Page 86 - British Inquiry into Loss of RMS Titanic Day 23 - 26
P. 86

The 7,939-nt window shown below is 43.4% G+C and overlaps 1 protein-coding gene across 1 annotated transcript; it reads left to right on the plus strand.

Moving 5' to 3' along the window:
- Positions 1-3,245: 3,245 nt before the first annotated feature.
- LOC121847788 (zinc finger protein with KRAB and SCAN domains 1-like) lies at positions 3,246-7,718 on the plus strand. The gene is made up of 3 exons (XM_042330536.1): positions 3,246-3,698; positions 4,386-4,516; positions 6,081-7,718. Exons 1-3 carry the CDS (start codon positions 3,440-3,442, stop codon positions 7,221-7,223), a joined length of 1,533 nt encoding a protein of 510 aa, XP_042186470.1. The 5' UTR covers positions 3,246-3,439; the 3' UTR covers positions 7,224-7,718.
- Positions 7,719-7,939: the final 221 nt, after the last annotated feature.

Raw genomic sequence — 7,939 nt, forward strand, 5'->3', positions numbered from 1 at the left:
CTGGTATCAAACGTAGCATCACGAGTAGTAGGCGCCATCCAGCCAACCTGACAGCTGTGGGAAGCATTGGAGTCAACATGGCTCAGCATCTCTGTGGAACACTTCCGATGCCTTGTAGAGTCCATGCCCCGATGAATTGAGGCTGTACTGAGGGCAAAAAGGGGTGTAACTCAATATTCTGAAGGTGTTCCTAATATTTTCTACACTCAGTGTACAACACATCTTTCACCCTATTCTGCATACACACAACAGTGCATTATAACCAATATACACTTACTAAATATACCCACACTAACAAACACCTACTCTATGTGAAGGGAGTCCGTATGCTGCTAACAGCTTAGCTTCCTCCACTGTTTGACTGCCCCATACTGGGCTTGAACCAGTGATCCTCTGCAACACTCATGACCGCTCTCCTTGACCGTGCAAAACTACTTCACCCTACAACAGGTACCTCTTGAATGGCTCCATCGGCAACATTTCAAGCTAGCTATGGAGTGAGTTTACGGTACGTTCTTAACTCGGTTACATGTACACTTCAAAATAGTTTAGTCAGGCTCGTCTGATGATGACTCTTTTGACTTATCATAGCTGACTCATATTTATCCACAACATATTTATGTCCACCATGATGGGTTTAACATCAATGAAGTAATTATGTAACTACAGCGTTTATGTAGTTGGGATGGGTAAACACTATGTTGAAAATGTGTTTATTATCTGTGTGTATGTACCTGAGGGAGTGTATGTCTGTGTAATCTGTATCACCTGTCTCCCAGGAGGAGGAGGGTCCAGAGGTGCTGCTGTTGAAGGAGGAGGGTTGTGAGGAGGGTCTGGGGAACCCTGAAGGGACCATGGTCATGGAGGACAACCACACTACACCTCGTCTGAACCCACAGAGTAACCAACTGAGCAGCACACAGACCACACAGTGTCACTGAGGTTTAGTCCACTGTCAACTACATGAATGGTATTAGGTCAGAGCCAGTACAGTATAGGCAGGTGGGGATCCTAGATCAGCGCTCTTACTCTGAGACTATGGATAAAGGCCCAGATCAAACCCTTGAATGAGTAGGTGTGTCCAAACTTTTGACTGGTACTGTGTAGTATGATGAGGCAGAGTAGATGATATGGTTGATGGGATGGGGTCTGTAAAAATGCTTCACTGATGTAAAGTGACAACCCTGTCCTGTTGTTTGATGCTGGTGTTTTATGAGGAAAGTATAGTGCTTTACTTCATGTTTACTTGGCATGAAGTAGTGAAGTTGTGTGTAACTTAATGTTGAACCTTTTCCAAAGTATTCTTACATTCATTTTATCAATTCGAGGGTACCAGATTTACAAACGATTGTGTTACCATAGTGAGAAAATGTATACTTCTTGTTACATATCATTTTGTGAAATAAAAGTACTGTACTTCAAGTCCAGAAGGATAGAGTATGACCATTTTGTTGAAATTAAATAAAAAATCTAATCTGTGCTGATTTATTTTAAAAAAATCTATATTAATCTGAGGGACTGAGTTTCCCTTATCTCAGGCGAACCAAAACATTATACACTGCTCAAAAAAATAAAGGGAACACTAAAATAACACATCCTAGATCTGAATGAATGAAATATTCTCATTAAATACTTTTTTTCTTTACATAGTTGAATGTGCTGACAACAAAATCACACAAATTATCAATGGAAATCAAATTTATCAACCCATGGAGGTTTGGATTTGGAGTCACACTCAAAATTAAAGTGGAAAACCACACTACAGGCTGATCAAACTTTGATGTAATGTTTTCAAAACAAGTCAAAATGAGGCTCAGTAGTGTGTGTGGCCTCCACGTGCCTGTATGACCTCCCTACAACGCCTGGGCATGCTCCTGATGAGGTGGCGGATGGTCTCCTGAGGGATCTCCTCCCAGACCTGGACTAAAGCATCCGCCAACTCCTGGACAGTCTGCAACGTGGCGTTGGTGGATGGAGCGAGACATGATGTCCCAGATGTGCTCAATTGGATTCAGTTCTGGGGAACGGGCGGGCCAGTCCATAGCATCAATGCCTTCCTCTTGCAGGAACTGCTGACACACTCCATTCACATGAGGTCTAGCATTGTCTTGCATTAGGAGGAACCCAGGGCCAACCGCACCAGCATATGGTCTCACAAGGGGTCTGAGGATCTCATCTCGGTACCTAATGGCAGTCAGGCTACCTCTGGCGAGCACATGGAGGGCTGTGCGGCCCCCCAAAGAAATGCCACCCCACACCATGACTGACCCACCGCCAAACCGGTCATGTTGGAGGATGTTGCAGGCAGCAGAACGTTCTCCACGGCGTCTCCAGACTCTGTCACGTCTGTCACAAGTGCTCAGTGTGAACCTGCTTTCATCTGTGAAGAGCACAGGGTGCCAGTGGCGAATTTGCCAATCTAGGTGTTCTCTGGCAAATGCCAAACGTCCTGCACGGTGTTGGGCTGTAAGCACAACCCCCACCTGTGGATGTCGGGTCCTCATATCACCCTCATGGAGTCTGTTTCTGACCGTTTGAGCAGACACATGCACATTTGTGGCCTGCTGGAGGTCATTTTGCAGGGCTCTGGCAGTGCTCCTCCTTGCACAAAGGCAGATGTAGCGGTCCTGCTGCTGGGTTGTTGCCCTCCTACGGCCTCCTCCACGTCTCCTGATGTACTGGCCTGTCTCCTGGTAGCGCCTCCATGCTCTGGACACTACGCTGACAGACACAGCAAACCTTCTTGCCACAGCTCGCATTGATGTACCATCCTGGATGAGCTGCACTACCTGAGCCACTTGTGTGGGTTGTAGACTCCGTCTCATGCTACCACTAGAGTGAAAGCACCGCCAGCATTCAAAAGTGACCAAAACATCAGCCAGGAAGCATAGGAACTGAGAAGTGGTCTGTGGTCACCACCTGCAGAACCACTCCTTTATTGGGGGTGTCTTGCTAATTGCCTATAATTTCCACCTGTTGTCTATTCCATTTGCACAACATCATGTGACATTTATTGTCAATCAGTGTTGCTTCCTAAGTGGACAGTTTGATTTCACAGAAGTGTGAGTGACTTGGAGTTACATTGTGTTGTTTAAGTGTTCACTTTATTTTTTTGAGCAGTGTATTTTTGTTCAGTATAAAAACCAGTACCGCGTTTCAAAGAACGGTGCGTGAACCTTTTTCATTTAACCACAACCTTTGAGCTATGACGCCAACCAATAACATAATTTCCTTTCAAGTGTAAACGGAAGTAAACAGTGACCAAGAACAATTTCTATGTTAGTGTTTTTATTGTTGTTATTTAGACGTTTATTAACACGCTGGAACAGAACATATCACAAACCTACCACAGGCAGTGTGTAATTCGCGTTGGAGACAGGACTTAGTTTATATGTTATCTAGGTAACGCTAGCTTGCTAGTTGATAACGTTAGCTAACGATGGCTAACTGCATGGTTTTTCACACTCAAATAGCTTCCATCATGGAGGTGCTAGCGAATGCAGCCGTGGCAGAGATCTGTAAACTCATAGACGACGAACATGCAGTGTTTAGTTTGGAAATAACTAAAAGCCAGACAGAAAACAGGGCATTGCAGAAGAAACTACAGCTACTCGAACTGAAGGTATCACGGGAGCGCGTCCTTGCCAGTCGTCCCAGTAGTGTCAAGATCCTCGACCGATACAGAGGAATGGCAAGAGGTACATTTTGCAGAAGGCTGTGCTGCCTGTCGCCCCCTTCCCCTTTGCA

The Solicitor-General: Your Lordship asked yesterday whether we would furnish a chart which showed this new southern track, and, more particularly, the turning point. I am indebted to my friend Sir Robert Finlay’s clients for having had it put upon a chart, and I will hand it in, if I may. The Commissioner: Does that show the old track? The Solicitor-General: Yes, because it is the North Atlantic chart, and it also shows the new one. The Commissioner: And does it show the track that the “Titanic” in fact took? The Solicitor-General: Subject to this, that she ran on, as we know, for an hour. The Commissioner: She did not quite adhere to the track? The Solicitor-General: No, it is a matter of a very few miles to the South. I think your Lordship will see what we are handing in shows it. There has been marked on the chart which is now being handed in in a dotted red line the new outward track, and in a dotted blue line the new homeward track; and the new turning point your Lordship will find is at latitude 38, longitude 45. The Commissioner: The turning point is almost due south of the old turning point. The Solicitor-General: No, my Lord, I think not due South. It involves going 4° of latitude further South and 2° of longitude further East; because the old turning point was 42° 47’. The latitude is 38° whereas it was formerly 42°; that is a difference of 4°, about 240 miles; and as to longitude, instead of the turning point being 47° it is now 45°, that is 2° of longitude more to the East. The Commissioner: And how far to the South? The Solicitor-General: Measured from one point to the other point that is about 260 miles, I think. The Commissioner: To what extent does the change of track lengthen the voyage? The Solicitor-General: In miles? The Commissioner: Yes. 23588. (The Solicitor-General.) I have no doubt Captain Bartlett will be able to tell us that, my Lord. Captain Bartlett: About 220 miles. 23589. (The Solicitor-General.) Perhaps I may just add this; that new track which is marked there in colours, as I understand from Captain Bartlett, is a track for British and German steamers, whether they are going to New York or to Boston or to Philadelphia. Captain Bartlett: That is right. The Commissioner: I suppose, if this new track had been followed by the “Titanic,” she would have been out of the ice track altogether. The Solicitor-General: She would certainly have been out of the region to which those wireless messages referred, but what there was further South one has not the same detailed information about. One would assume she would be out of it. The Commissioner: I do not see on this chart any intimation that icebergs are found as far South as this turning point. The Solicitor-General: Perhaps I may tell your Lordship this - Captain Bartlett gives it to me. If one does not put it graphically, but in words, it will get on the Note. The present track since the disaster, going West, may be thus described: From Fastnet or Bishop’s Rock on the great circle to latitude 38 N., longitude 45 W., then to 38 N., 50 W. (that is going due West), and thence to the port of destination. Then, if one is returning on the easterly course it is proceed to latitude 37° 40’ N., longitude 50° W.; then to 37° 40’ N., 45° W., and thence by the great circle to Fastnet or Bishop’s Rock. I think the Admiral will say that is right. Sir Robert Finlay: With reference to the question your Lordship asked just now, I am informed that ice has been reported on the new track. The ice seems to be passing further South for some reason. The Commissioner: Since the new track has been adopted.
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